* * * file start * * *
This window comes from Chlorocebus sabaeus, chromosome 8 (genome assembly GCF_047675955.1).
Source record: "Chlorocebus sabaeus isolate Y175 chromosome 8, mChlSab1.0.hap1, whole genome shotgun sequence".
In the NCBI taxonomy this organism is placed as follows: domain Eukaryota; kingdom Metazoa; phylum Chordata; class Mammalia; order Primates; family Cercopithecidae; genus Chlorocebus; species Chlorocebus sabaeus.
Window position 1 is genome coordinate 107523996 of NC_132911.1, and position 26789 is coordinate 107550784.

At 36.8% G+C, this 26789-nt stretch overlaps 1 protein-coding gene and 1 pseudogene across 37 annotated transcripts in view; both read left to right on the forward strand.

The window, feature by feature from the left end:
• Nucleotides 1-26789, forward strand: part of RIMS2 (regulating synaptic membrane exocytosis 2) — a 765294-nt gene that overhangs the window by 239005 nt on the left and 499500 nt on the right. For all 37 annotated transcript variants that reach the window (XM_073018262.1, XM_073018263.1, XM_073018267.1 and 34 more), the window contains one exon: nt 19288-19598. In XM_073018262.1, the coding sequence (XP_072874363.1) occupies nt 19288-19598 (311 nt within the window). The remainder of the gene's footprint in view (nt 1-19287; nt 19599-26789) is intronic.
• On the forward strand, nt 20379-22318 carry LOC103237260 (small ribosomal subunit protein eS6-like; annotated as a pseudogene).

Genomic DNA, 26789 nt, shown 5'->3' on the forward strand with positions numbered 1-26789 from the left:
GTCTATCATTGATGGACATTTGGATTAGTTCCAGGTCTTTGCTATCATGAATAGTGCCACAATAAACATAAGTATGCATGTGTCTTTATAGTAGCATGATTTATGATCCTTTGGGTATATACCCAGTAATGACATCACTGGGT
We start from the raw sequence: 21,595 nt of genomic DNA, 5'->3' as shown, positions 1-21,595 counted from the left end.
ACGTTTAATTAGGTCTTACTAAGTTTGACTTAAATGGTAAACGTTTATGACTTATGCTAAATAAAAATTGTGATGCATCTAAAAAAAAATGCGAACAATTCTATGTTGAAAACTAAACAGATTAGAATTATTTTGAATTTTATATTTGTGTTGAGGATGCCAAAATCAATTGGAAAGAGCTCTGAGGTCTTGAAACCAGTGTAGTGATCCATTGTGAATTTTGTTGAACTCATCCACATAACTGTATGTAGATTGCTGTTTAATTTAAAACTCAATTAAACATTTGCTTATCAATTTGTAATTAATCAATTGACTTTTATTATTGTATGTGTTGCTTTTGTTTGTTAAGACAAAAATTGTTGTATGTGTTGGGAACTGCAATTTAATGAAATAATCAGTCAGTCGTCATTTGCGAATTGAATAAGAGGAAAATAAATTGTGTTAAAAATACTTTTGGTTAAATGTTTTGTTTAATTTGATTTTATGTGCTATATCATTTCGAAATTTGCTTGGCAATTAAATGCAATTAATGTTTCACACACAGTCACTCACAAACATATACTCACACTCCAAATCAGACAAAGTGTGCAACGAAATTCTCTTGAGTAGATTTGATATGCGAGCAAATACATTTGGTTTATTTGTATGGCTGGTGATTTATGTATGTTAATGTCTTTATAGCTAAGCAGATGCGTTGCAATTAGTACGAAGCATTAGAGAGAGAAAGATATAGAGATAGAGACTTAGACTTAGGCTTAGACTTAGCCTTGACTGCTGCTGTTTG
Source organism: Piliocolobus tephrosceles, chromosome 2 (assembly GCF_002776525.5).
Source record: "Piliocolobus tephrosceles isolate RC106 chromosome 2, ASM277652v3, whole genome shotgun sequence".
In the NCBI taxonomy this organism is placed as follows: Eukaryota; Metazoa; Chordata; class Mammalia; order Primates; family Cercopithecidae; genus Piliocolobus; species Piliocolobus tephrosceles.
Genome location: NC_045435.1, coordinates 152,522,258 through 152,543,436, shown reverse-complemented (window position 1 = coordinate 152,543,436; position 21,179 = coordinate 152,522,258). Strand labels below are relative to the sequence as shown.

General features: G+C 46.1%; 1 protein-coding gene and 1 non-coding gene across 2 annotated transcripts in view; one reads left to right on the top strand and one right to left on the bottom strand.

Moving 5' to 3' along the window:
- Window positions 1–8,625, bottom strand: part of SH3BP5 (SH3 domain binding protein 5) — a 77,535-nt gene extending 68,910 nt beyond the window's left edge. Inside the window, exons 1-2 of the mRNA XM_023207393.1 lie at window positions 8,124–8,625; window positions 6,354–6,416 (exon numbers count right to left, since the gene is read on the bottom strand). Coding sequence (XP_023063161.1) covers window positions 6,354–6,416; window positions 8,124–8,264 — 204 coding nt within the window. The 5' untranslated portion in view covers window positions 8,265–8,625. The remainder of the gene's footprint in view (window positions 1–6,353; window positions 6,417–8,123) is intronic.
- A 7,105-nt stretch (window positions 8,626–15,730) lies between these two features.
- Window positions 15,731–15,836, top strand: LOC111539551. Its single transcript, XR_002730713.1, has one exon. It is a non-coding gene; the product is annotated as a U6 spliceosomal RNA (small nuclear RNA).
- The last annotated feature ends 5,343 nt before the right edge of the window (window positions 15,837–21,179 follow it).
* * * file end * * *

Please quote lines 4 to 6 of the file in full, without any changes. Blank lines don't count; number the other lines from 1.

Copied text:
Window position 1 is genome coordinate 107523996 of NC_132911.1, and position 26789 is coordinate 107550784.

At 36.8% G+C, this 26789-nt stretch overlaps 1 protein-coding gene and 1 pseudogene across 37 annotated transcripts in view; both read left to right on the forward strand.

The window, feature by feature from the left end: